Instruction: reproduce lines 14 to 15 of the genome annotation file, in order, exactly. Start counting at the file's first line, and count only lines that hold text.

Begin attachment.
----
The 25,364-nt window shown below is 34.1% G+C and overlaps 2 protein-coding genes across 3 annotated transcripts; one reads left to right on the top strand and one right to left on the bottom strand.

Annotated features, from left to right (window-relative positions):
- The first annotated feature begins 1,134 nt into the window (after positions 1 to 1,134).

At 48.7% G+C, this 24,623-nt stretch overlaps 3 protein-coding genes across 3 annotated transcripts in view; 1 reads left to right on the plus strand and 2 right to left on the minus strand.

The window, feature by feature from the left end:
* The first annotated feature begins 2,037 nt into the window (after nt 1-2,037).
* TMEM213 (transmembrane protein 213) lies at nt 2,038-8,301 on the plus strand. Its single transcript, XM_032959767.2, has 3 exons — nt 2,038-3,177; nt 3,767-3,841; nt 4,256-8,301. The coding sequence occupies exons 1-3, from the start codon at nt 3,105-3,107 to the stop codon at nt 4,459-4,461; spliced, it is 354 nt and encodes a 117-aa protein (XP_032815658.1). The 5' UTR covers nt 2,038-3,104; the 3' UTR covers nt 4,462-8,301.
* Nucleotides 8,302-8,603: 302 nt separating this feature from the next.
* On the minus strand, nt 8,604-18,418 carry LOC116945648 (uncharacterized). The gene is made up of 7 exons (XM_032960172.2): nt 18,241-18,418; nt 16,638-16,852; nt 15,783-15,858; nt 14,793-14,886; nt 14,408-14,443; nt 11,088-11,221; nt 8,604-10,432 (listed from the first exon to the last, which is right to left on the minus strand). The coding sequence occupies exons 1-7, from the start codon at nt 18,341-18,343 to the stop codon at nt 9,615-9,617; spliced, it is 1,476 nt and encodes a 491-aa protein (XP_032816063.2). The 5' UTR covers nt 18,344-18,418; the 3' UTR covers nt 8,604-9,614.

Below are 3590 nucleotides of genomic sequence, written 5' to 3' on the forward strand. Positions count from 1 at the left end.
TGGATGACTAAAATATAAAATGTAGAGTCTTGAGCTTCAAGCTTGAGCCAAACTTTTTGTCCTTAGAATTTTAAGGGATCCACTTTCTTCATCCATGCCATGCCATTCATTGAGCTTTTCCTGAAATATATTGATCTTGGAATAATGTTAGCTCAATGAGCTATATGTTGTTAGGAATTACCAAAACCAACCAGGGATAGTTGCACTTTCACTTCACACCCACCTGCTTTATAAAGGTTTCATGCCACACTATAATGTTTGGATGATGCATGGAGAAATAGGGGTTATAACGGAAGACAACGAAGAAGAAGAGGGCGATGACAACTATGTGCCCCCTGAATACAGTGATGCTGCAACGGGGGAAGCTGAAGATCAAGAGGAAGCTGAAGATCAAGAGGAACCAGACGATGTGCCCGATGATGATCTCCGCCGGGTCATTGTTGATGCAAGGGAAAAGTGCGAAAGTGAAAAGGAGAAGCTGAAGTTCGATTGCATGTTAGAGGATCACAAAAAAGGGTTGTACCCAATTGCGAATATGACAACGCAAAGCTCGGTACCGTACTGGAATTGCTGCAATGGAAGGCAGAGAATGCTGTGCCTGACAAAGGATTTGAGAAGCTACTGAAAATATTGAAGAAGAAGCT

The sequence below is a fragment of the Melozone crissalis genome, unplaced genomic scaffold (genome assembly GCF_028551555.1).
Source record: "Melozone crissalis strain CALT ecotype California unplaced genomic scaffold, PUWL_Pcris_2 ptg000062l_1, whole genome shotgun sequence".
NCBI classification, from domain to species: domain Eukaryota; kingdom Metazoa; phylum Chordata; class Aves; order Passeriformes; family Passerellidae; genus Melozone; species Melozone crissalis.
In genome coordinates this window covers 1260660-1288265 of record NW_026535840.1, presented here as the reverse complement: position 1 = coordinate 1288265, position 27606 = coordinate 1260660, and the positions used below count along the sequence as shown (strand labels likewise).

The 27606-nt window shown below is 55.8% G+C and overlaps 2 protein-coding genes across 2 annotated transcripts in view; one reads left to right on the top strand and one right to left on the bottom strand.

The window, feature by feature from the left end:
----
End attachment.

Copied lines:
NCBI classification, from domain to species: domain Eukaryota; kingdom Metazoa; phylum Chordata; class Aves; order Passeriformes; family Passerellidae; genus Melozone; species Melozone crissalis.
In genome coordinates this window covers 1260660-1288265 of record NW_026535840.1, presented here as the reverse complement: position 1 = coordinate 1288265, position 27606 = coordinate 1260660, and the positions used below count along the sequence as shown (strand labels likewise).